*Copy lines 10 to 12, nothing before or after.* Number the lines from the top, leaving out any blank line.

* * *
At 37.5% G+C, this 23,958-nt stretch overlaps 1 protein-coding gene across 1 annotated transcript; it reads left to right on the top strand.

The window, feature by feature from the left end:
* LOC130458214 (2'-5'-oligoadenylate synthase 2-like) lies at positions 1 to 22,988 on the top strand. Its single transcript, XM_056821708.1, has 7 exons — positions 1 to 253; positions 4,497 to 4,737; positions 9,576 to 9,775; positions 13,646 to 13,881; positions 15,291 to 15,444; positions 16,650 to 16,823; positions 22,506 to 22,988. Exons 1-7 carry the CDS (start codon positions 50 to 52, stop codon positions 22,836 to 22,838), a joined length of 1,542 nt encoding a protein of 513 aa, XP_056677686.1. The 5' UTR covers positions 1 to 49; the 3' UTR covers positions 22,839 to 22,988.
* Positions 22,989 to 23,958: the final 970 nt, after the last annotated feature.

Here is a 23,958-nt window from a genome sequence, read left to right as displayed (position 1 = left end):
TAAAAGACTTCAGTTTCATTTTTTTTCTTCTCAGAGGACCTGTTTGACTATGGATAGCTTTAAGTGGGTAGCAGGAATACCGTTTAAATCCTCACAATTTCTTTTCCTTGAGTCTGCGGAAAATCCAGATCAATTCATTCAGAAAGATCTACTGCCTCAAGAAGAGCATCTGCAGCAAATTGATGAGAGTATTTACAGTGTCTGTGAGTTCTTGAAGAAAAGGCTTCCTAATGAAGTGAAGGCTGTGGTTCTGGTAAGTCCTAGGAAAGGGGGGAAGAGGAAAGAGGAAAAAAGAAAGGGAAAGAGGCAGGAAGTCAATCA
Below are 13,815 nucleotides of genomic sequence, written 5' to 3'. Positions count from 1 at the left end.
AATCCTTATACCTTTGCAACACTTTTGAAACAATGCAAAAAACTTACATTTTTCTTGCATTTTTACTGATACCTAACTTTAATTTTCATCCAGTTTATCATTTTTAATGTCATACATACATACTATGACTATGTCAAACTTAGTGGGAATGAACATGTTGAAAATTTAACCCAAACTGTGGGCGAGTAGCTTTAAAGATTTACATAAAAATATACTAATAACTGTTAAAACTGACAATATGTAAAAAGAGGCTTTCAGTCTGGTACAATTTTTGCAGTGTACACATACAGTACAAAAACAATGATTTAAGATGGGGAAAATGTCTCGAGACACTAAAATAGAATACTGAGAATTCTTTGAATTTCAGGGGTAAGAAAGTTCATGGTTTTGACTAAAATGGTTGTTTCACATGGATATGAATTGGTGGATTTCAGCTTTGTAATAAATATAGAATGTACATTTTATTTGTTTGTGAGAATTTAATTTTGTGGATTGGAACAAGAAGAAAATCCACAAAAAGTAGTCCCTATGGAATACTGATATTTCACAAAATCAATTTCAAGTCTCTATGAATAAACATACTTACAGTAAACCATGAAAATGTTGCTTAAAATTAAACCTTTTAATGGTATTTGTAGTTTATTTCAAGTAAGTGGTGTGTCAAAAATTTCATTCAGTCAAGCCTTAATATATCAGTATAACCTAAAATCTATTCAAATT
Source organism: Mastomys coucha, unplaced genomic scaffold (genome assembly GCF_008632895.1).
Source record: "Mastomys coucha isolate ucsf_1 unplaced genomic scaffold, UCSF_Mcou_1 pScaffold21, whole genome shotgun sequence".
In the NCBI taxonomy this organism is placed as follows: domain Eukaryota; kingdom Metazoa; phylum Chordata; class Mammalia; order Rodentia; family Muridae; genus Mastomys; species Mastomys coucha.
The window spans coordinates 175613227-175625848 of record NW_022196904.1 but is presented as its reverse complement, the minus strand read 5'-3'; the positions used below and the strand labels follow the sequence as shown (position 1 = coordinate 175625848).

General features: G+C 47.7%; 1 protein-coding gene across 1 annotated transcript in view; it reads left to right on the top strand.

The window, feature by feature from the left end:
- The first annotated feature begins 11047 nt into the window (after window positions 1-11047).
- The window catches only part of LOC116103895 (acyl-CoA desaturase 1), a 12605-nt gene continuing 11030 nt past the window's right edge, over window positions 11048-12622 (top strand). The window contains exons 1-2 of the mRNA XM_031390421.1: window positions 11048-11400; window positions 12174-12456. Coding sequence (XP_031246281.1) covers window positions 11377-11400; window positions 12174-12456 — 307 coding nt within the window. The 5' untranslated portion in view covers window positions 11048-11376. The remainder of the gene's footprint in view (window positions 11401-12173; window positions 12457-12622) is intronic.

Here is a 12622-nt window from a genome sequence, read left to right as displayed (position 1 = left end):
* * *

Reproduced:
Source record: "Mastomys coucha isolate ucsf_1 unplaced genomic scaffold, UCSF_Mcou_1 pScaffold21, whole genome shotgun sequence".
In the NCBI taxonomy this organism is placed as follows: domain Eukaryota; kingdom Metazoa; phylum Chordata; class Mammalia; order Rodentia; family Muridae; genus Mastomys; species Mastomys coucha.
The window spans coordinates 175613227-175625848 of record NW_022196904.1 but is presented as its reverse complement, the minus strand read 5'-3'; the positions used below and the strand labels follow the sequence as shown (position 1 = coordinate 175625848).